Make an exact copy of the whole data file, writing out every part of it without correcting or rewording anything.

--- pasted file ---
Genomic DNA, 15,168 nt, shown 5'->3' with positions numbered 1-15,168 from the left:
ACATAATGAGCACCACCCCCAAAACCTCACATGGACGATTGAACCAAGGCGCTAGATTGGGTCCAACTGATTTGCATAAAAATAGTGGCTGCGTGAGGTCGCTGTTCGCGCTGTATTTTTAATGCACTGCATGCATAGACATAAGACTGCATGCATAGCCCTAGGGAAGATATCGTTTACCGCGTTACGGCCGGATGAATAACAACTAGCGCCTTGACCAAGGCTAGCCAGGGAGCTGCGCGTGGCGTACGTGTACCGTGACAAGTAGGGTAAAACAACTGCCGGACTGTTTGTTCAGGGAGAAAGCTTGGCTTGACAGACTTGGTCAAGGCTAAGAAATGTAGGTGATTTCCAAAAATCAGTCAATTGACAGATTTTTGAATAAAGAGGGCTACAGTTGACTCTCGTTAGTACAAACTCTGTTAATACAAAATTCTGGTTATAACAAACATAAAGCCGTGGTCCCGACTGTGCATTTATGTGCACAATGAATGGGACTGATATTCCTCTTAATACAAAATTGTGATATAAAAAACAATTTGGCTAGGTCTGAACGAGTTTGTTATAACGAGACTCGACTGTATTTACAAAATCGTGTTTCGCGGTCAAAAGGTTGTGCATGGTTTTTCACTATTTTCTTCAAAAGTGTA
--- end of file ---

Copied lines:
Genomic DNA, 15,168 nt, shown 5'->3' with positions numbered 1-15,168 from the left:
ACATAATGAGCACCACCCCCAAAACCTCACATGGACGATTGAACCAAGGCGCTAGATTGGGTCCAACTGATTTGCATAAAAATAGTGGCTGCGTGAGGTCGCTGTTCGCGCTGTATTTTTAATGCACTGCATGCATAGACATAAGACTGCATGCATAGCCCTAGGGAAGATATCGTTTACCGCGTTACGGCCGGATGAATAACAACTAGCGCCTTGACCAAGGCTAGCCAGGGAGCTGCGCGTGGCGTACGTGTACCGTGACAAGTAGGGTAAAACAACTGCCGGACTGTTTGTTCAGGGAGAAAGCTTGGCTTGACAGACTTGGTCAAGGCTAAGAAATGTAGGTGATTTCCAAAAATCAGTCAATTGACAGATTTTTGAATAAAGAGGGCTACAGTTGACTCTCGTTAGTACAAACTCTGTTAATACAAAATTCTGGTTATAACAAACATAAAGCCGTGGTCCCGACTGTGCATTTATGTGCACAATGAATGGGACTGATATTCCTCTTAATACAAAATTGTGATATAAAAAACAATTTGGCTAGGTCTGAACGAGTTTGTTATAACGAGACTCGACTGTATTTACAAAATCGTGTTTCGCGGTCAAAAGGTTGTGCATGGTTTTTCACTATTTTCTTCAAAAGTGTA